In keeping with its long tradition of sovereignty and neutrality, Switzerland is one of only a handful of western European nations that have not joined the European Union. Bordered on all sides by member states, the Swiss maintain a bilateral relationship with the EU. In 2001, Swiss citizens voted on a popular initiative to open membership negotiations, but nearly 77 percent of voters decided that Switzerland should remain separate from the European Union.
The history of Switzerland’s bilateral involvement with the European Community occurred in four main parts.
1. The Free Trade Agreement of 1972 created a free trade zone for industrial products.
2. The Insurance Agreement of 1989 partially liberalized the insurance market.
3. The Bilateral Agreements I of 1999 pushed Switzerland in the direction of economic integration with the EU after their decision not to join the European Economic Area (EEA) in 1992.
4. The Bilateral Agreements II of 2004 extended economic integration to industries not considered by Bilateral Agreements I and established cooperative political ties regarding security, asylum, the environment, and cultural affairs.
In 1992, Switzerland held a referendum on membership to the European Economic Area, which allows European Free Trade Association members to participate in the EU’s internal market. Swiss citizens voted against joining the EEA, choosing instead to continue taking the strictly bilateral approach to their relationship with the EU. Joining the EEA would have required Switzerland to adopt part of European Union law.
Engaging in bilateral treaties with the European Union allows Switzerland to work closely with the EU by solving concrete questions and problems using a step-by-step approach. By using specific contractual agreements, both the EU and Switzerland gain market access and work collaboratively on key issues. Unlike full EU integration, however, the bilateral approach does not require Switzerland to accept EU laws above its own.
Treaties signed with the EU have made possible the free movement of goods, services, capital, and people. They include, notably, the Free Trade Agreement (FTA) the Free Movement of Persons Agreement , and the Schengen/Dublin Agreement. Although Switzerland does not hold any official influence over the content of European Union law and policy and is not required to accept changes to EU law automatically, the so called Guillotine Clausestipulates that if one agreement is terminated, then the entire body of treaties will be null and void.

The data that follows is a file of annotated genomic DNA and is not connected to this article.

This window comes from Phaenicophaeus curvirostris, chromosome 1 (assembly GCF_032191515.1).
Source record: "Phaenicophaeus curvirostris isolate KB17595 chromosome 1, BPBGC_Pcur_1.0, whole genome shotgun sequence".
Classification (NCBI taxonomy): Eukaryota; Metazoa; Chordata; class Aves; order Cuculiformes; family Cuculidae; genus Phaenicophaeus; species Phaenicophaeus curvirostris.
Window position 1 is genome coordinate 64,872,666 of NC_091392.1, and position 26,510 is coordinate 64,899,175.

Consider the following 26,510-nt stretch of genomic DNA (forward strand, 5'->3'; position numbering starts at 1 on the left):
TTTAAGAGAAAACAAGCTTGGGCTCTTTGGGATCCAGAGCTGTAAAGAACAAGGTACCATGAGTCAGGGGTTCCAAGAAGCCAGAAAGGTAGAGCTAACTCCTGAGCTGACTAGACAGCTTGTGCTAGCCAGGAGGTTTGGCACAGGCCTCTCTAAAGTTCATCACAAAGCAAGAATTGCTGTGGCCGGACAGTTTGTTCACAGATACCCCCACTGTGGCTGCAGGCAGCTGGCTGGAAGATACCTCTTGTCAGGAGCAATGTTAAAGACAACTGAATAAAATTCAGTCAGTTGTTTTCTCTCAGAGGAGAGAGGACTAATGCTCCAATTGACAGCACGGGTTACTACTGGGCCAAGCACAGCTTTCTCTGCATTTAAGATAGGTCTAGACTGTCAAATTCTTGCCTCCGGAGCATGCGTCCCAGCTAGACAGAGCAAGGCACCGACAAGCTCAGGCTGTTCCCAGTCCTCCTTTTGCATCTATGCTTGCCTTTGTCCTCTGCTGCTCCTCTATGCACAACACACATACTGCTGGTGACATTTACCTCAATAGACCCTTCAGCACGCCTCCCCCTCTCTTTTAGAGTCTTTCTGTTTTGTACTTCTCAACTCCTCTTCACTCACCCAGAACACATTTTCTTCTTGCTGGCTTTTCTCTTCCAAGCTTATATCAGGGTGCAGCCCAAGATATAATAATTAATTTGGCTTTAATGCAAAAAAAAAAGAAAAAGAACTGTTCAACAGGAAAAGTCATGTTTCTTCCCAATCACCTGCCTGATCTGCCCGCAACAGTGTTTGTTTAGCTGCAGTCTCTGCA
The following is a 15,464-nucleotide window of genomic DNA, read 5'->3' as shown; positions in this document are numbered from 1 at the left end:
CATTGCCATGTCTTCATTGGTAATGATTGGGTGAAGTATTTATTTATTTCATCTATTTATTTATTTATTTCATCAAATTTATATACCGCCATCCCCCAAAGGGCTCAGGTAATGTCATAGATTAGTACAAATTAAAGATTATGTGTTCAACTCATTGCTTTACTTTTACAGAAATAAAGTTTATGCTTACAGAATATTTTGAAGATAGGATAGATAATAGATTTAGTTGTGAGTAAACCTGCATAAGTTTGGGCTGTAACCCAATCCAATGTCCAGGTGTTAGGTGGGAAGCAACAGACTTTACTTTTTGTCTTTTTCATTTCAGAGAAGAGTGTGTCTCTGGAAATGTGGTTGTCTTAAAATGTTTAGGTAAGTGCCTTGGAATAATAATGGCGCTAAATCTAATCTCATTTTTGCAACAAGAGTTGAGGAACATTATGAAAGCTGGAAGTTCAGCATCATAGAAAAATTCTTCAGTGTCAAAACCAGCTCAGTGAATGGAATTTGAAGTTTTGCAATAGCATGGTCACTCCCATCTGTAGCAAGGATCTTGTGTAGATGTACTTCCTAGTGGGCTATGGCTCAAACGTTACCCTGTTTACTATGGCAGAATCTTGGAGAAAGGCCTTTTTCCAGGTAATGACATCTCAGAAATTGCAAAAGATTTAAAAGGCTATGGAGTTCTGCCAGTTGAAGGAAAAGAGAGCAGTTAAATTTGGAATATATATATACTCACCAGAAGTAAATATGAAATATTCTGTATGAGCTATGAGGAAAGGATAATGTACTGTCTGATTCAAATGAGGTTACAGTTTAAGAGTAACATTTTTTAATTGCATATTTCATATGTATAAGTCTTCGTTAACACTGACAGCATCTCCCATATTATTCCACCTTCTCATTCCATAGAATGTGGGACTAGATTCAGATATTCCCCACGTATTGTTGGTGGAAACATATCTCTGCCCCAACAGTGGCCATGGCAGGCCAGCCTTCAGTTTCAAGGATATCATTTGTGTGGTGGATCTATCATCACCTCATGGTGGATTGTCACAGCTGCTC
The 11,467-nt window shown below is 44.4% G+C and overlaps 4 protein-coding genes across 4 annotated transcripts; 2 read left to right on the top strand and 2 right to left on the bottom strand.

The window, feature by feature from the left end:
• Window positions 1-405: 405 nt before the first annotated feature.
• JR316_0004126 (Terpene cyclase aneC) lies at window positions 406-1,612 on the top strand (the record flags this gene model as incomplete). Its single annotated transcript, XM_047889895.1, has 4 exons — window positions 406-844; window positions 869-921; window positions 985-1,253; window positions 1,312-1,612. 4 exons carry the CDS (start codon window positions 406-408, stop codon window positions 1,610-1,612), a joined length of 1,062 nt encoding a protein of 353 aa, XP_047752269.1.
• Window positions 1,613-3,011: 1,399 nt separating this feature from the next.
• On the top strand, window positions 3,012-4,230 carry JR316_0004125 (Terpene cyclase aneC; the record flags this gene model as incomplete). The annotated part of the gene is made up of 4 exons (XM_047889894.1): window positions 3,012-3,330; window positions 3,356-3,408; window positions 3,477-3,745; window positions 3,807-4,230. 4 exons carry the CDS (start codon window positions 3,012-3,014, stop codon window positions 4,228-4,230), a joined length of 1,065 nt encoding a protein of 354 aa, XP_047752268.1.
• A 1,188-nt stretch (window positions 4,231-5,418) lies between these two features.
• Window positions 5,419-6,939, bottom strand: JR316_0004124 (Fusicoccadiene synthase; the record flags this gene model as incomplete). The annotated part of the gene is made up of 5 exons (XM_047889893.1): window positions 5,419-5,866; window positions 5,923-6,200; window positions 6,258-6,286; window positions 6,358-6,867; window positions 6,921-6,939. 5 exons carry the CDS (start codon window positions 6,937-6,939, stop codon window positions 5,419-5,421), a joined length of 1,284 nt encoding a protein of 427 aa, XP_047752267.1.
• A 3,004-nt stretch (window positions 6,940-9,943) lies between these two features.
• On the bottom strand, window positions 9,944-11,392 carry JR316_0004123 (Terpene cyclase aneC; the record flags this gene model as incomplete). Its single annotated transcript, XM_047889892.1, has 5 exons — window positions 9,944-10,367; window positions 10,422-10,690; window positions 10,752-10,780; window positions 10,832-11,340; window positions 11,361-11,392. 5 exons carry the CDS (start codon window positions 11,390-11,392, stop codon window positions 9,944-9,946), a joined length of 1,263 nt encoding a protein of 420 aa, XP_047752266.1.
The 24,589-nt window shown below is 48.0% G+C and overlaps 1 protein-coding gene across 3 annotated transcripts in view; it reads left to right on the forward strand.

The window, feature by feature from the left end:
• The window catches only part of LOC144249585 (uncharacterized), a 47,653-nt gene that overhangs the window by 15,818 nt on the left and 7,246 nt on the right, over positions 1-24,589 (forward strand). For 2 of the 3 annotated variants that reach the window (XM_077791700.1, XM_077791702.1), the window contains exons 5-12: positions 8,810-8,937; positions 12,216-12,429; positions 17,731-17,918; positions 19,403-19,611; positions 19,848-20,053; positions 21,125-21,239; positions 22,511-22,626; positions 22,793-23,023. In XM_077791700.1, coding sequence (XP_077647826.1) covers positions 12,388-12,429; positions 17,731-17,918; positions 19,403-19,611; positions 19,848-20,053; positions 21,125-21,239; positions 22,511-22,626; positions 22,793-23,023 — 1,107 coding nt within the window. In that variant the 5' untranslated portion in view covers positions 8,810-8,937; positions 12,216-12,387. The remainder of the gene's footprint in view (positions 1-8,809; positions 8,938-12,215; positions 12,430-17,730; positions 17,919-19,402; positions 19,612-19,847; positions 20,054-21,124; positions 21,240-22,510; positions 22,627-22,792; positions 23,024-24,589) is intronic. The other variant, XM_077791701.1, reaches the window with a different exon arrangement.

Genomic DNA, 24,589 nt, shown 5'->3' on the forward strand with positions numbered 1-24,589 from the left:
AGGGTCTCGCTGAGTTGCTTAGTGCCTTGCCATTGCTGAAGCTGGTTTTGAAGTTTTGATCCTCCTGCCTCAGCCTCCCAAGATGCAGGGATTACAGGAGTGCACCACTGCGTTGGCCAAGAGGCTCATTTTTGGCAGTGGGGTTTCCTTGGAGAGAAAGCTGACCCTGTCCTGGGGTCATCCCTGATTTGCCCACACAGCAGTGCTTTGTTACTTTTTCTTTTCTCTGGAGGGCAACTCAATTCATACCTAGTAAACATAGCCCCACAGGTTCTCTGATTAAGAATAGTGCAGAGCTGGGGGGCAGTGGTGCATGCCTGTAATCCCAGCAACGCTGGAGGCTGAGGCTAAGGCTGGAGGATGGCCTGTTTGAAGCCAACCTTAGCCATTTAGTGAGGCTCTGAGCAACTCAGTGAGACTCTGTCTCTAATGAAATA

Should Switzerland join the European Union? The Swiss Business Association, economiesuisse, says “no.” If Switzerland joins the EU, their report warns, there will be an increase in regulation and costs as well as less political autonomy. Because the EU has determined that Switzerland’s low cantonal tax rates to be uncompetitive, Switzerland may risk losing foreign enterprises that are attracted by these low rates if the country decides to become a full EU member. Furthermore, the Swiss economy outperformed all the countries in the Eurozone throughout the recent recession.
On the other hand, EU ambassador to Switzerland, Michael Reiterer, stated that the future for young Swiss citizens “lies in Europe” and British parliamentarian, Denis MacShane, worries that Switzerland will lose influence if it remains a non-member. The EU is also considering new laws that could lessen competition with non-member states, especially concerning alternative investments. Not only may the Swiss economy benefit from opening its market for financial services, but an integrated Swiss financial sector would also strengthen Europe’s competitiveness.
Controversy also arose over a 2008 referendum, in which Swiss citizens voted on whether to renew the existing Free Movement of People agreement and extend it to the newest members to the EU, Bulgaria and Romania. Opponents of the measure launched a campaign, which notoriously included a widely distributed image of three black ravens aggressively attacking a small map of Switzerland.
Voters overwhelmingly decided to renew the Free Movement of People agreement and extend the right to work in Switzerland to citizens of Bulgaria and Romania. If the agreement was not renewed, the Guillotine Clause may have taken effect and nullified all of Bilateral Agreements I.
Most recently, Switzerland voted to enact a “safeguard clause” that allows them to limit the amount of residence permits given to foreign citizens, in an attempt to stem the influx of immigrants into the country. According to a statement, “[the Swiss government] came to the conclusion that the safeguard clause is one of several measures which can help to make immigration more acceptable to society."
After the ratification of Bilateral Agreements II, the Swiss government downgraded its consideration of full EU membership from a “strategic goal” to an “option”, signaling the nation’s reluctance to take steps in the direction of EU membership. Switzerland and the European Union are now considering a third round of bilateral treaties, but disagreements have surfaced between the EU and Switzerland regarding further tailor-made treaties. Some EU officials have begun to reject Switzerland’s bilateral approach to relations with the EU, which they believe are too bureaucratic. The EU also wants a more comprehensive agreement and Switzerland to adopt EU law automatically, but Switzerland is insistent on continuing the bilateral trend.